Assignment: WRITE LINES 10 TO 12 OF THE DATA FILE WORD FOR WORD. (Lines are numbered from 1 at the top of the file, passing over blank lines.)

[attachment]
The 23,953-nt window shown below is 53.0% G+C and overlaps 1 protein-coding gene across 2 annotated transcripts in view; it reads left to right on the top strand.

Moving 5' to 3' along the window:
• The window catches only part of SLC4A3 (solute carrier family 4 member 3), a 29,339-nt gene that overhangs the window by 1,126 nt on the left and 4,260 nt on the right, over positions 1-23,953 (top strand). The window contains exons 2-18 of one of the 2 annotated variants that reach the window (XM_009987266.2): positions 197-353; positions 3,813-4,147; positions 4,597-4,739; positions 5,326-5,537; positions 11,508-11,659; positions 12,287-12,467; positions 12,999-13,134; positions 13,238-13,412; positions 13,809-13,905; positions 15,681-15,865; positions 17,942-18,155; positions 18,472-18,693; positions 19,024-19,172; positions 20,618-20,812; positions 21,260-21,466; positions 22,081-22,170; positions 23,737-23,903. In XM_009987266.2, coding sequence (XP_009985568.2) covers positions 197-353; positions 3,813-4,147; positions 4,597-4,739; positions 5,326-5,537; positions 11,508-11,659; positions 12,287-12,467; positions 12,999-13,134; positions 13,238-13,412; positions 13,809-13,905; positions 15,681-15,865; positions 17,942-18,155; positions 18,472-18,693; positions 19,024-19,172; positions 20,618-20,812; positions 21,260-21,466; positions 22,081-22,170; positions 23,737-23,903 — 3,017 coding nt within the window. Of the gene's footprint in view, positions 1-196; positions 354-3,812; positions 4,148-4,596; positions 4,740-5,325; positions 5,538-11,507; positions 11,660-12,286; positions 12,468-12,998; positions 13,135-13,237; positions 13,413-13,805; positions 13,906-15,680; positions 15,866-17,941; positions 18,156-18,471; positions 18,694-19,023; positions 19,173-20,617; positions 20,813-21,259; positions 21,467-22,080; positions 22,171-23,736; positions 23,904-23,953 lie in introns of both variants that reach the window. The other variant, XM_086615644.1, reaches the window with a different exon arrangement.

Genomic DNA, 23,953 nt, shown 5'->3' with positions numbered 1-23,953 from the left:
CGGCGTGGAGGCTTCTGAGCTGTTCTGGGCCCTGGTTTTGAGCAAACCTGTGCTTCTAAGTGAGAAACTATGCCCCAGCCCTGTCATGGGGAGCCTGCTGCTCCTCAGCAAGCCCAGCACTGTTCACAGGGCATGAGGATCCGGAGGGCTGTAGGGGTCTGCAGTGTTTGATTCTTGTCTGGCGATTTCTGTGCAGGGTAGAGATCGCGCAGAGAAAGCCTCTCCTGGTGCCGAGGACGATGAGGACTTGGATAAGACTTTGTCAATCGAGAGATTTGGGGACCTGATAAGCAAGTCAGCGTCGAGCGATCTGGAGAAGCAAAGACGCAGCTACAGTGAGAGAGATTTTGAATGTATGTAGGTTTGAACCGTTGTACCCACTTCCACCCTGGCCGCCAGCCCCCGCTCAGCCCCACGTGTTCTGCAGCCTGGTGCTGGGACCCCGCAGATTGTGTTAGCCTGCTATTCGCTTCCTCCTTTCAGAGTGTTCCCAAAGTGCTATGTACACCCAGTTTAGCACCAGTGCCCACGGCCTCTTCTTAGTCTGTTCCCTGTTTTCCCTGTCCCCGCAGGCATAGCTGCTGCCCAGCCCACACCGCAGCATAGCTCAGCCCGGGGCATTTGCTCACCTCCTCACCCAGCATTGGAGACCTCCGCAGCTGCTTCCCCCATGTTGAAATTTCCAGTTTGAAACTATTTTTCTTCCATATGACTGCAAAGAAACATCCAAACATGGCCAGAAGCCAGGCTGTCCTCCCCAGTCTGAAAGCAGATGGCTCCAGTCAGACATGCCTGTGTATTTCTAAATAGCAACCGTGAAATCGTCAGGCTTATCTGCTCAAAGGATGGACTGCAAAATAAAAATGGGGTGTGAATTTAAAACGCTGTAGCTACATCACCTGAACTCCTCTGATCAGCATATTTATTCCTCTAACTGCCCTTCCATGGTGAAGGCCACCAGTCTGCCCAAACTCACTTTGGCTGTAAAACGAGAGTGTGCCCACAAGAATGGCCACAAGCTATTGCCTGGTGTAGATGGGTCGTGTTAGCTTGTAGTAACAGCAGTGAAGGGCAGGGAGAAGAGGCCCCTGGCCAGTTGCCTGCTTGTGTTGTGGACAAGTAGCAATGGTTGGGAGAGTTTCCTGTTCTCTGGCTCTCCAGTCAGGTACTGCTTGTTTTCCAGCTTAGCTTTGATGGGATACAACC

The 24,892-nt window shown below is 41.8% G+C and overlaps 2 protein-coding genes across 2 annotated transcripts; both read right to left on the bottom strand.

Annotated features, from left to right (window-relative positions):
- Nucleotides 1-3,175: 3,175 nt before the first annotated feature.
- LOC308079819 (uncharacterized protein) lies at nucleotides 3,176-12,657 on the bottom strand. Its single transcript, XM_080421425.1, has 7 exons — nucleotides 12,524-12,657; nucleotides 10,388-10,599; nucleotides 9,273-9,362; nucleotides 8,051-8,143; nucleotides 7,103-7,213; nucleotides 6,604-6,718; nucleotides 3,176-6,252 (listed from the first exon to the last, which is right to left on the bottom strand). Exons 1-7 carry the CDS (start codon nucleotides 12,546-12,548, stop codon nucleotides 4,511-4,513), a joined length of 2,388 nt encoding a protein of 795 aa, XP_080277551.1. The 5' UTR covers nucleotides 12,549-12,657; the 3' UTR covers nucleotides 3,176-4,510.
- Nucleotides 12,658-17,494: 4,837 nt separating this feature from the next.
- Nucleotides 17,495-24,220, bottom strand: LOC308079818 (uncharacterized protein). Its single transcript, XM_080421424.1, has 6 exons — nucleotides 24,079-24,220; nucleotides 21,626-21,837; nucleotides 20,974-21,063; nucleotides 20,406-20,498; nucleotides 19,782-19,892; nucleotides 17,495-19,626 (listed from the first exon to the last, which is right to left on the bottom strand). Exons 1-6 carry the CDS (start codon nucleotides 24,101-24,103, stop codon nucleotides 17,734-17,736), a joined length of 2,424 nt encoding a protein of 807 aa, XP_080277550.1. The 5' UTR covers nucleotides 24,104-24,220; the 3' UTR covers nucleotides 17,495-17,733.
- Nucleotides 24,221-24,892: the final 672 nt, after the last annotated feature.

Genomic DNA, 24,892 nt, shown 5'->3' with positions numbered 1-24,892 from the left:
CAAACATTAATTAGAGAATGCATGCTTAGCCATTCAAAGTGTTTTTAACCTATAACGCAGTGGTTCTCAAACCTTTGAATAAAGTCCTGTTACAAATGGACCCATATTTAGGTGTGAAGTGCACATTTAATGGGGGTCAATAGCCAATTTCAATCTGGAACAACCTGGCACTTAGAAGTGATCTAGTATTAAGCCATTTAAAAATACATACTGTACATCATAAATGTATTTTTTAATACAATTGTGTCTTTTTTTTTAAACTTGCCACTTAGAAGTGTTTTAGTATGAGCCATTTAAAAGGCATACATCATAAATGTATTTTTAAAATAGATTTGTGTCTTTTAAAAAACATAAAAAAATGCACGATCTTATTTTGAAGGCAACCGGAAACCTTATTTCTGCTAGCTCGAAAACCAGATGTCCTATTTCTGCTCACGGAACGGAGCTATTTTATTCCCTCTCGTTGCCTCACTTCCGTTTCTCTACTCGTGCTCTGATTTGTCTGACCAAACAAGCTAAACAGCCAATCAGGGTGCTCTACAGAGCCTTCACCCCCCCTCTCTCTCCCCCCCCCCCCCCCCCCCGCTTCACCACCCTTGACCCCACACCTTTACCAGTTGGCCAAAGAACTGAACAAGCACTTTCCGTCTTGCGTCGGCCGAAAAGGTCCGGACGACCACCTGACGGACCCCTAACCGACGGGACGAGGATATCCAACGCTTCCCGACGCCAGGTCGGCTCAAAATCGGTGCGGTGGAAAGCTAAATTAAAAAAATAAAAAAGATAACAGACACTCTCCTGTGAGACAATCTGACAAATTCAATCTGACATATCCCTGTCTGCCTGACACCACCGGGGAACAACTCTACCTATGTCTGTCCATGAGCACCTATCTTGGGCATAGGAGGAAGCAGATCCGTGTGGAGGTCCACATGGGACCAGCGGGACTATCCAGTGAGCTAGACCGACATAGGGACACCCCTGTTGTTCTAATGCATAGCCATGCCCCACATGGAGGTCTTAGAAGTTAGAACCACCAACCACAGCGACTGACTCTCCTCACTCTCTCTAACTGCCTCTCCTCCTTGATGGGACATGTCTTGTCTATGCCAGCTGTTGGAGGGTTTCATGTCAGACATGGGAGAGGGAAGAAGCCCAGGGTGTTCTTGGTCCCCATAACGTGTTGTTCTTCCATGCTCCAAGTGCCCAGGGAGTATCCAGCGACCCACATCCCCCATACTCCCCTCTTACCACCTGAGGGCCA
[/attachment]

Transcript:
- Nucleotides 12,658-17,494: 4,837 nt separating this feature from the next.
- Nucleotides 17,495-24,220, bottom strand: LOC308079818 (uncharacterized protein). Its single transcript, XM_080421424.1, has 6 exons — nucleotides 24,079-24,220; nucleotides 21,626-21,837; nucleotides 20,974-21,063; nucleotides 20,406-20,498; nucleotides 19,782-19,892; nucleotides 17,495-19,626 (listed from the first exon to the last, which is right to left on the bottom strand). Exons 1-6 carry the CDS (start codon nucleotides 24,101-24,103, stop codon nucleotides 17,734-17,736), a joined length of 2,424 nt encoding a protein of 807 aa, XP_080277550.1. The 5' UTR covers nucleotides 24,104-24,220; the 3' UTR covers nucleotides 17,495-17,733.
- Nucleotides 24,221-24,892: the final 672 nt, after the last annotated feature.